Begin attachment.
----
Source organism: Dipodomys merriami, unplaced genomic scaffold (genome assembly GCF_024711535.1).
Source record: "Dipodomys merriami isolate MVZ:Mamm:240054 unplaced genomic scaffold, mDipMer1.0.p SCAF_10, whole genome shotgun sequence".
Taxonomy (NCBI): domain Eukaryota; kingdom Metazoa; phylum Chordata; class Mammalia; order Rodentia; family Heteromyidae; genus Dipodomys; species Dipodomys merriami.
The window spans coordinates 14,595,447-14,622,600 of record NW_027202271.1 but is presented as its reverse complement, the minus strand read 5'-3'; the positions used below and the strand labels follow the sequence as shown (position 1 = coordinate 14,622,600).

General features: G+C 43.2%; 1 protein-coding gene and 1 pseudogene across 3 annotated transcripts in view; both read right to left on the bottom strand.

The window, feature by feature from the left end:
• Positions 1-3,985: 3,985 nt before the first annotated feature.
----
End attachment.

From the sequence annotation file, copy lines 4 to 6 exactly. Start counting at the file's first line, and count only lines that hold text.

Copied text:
The window spans coordinates 14,595,447-14,622,600 of record NW_027202271.1 but is presented as its reverse complement, the minus strand read 5'-3'; the positions used below and the strand labels follow the sequence as shown (position 1 = coordinate 14,622,600).

General features: G+C 43.2%; 1 protein-coding gene and 1 pseudogene across 3 annotated transcripts in view; both read right to left on the bottom strand.

The window, feature by feature from the left end: